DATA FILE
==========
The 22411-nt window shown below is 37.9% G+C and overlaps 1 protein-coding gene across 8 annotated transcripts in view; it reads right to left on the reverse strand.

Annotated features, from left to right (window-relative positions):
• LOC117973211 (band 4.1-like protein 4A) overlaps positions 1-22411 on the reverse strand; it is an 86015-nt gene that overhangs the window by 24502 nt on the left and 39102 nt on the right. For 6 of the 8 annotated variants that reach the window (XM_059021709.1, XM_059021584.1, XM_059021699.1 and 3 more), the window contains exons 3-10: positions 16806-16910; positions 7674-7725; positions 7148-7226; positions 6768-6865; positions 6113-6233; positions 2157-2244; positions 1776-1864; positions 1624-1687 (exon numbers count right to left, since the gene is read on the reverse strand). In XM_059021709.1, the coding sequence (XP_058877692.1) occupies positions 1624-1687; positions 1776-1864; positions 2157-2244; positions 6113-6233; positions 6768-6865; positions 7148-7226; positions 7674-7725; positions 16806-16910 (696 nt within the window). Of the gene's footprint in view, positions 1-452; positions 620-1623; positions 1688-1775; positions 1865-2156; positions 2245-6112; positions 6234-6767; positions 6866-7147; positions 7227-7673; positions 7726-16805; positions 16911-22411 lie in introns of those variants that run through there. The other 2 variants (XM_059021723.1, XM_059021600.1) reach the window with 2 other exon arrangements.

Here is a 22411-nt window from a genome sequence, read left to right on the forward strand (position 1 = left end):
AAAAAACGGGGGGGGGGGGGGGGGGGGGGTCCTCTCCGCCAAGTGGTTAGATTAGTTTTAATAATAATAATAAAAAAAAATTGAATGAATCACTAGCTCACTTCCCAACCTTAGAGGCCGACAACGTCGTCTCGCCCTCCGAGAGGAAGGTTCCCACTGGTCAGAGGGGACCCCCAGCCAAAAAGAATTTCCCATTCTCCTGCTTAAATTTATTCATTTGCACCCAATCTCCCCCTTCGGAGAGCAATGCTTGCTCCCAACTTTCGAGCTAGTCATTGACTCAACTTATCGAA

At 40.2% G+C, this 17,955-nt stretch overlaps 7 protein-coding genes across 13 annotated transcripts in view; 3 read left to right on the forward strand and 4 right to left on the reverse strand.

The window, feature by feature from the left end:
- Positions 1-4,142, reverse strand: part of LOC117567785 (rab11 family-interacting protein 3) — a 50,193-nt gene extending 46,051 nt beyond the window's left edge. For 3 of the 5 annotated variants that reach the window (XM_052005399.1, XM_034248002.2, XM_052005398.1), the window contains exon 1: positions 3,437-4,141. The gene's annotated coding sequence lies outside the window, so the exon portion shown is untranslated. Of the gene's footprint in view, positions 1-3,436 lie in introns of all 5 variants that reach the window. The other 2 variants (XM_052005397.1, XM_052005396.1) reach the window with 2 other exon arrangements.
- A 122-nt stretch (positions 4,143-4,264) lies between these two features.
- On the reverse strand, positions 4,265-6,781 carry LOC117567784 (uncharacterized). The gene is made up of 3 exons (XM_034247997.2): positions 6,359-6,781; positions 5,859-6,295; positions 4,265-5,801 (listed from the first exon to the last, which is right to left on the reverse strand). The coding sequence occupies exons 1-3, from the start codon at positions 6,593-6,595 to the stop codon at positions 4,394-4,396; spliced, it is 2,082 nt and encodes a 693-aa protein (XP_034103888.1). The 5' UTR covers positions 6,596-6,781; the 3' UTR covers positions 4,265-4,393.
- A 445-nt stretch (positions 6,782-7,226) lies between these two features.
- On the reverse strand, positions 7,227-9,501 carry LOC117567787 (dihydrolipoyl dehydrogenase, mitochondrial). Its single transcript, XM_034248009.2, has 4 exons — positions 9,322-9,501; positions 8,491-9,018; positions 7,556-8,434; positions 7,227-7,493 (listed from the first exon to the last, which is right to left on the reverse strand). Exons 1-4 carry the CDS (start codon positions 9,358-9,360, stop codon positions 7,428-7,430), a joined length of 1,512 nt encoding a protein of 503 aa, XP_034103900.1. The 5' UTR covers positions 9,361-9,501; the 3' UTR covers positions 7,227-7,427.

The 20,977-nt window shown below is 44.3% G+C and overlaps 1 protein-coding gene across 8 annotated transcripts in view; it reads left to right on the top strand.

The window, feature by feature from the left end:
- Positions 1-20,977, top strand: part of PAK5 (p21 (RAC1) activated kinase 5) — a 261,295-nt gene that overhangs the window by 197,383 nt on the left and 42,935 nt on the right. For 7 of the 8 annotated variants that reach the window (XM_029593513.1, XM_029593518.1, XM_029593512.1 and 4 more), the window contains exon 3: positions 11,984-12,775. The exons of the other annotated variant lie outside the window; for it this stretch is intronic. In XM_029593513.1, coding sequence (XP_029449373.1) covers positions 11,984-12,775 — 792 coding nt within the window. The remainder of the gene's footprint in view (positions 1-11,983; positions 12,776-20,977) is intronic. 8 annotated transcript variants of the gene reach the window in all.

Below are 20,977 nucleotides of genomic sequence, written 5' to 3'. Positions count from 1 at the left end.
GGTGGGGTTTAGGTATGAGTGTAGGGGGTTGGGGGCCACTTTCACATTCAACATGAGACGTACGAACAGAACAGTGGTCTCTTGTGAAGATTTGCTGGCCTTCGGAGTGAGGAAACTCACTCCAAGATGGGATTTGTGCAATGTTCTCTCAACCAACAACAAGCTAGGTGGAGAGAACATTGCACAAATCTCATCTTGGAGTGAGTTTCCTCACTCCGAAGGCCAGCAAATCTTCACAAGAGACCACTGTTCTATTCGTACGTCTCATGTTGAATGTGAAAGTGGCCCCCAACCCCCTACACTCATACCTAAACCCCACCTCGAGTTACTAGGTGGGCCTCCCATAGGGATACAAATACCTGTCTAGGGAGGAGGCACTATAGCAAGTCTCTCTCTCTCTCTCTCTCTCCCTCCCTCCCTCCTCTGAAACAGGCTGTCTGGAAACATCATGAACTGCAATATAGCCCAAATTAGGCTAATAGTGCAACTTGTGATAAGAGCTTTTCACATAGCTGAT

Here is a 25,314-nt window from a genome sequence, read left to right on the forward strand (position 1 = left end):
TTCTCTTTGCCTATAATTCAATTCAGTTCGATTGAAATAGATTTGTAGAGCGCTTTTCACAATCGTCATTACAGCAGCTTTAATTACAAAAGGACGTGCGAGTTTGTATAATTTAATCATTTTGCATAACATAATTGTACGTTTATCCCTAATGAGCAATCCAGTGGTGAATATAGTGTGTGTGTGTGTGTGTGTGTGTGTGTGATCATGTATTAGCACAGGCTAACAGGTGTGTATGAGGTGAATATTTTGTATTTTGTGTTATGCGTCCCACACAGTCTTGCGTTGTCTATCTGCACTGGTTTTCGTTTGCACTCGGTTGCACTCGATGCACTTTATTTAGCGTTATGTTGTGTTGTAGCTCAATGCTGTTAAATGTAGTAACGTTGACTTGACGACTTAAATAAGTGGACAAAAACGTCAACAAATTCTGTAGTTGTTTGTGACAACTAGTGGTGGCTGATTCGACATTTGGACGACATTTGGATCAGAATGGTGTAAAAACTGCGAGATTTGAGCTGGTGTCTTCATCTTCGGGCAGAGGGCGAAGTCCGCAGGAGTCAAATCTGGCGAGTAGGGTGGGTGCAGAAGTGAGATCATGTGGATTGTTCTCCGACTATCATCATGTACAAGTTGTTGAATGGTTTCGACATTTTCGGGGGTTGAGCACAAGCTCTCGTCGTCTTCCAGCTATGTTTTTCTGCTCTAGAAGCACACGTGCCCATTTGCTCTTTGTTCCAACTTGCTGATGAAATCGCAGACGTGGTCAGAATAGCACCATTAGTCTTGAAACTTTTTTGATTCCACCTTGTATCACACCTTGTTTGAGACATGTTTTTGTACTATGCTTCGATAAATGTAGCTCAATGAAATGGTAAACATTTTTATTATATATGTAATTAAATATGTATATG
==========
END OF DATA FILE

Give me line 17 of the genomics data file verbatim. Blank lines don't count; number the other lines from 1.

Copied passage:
GGTGGGGTTTAGGTATGAGTGTAGGGGGTTGGGGGCCACTTTCACATTCAACATGAGACGTACGAACAGAACAGTGGTCTCTTGTGAAGATTTGCTGGCCTTCGGAGTGAGGAAACTCACTCCAAGATGGGATTTGTGCAATGTTCTCTCAACCAACAACAAGCTAGGTGGAGAGAACATTGCACAAATCTCATCTTGGAGTGAGTTTCCTCACTCCGAAGGCCAGCAAATCTTCACAAGAGACCACTGTTCTATTCGTACGTCTCATGTTGAATGTGAAAGTGGCCCCCAACCCCCTACACTCATACCTAAACCCCACCTCGAGTTACTAGGTGGGCCTCCCATAGGGATACAAATACCTGTCTAGGGAGGAGGCACTATAGCAAGTCTCTCTCTCTCTCTCTCTCTCCCTCCCTCCCTCCTCTGAAACAGGCTGTCTGGAAACATCATGAACTGCAATATAGCCCAAATTAGGCTAATAGTGCAACTTGTGATAAGAGCTTTTCACATAGCTGAT